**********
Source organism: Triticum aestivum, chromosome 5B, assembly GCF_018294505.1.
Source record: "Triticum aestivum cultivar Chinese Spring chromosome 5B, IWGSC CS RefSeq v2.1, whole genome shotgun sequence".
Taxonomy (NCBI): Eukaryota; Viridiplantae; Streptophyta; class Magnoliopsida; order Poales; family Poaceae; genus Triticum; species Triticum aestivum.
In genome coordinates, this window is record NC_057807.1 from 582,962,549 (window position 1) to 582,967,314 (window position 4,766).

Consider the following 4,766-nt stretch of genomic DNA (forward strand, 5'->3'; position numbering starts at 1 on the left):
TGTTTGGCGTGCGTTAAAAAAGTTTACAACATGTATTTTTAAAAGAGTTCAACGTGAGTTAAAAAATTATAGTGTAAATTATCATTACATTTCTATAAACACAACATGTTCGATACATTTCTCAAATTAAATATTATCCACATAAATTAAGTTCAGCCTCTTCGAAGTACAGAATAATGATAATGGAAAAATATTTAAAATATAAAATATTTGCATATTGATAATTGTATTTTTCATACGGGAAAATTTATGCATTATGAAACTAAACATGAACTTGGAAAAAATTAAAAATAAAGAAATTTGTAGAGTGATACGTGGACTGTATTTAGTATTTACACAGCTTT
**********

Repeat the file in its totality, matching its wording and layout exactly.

Source organism: Triticum aestivum, chromosome 5B, assembly GCF_018294505.1.
Source record: "Triticum aestivum cultivar Chinese Spring chromosome 5B, IWGSC CS RefSeq v2.1, whole genome shotgun sequence".
Taxonomy (NCBI): Eukaryota; Viridiplantae; Streptophyta; class Magnoliopsida; order Poales; family Poaceae; genus Triticum; species Triticum aestivum.
In genome coordinates, this window is record NC_057807.1 from 582,962,549 (window position 1) to 582,967,314 (window position 4,766).

Consider the following 4,766-nt stretch of genomic DNA (forward strand, 5'->3'; position numbering starts at 1 on the left):
TGTTTGGCGTGCGTTAAAAAAGTTTACAACATGTATTTTTAAAAGAGTTCAACGTGAGTTAAAAAATTATAGTGTAAATTATCATTACATTTCTATAAACACAACATGTTCGATACATTTCTCAAATTAAATATTATCCACATAAATTAAGTTCAGCCTCTTCGAAGTACAGAATAATGATAATGGAAAAATATTTAAAATATAAAATATTTGCATATTGATAATTGTATTTTTCATACGGGAAAATTTATGCATTATGAAACTAAACATGAACTTGGAAAAAATTAAAAATAAAGAAATTTGTAGAGTGATACGTGGACTGTATTTAGTATTTACACAGCTTT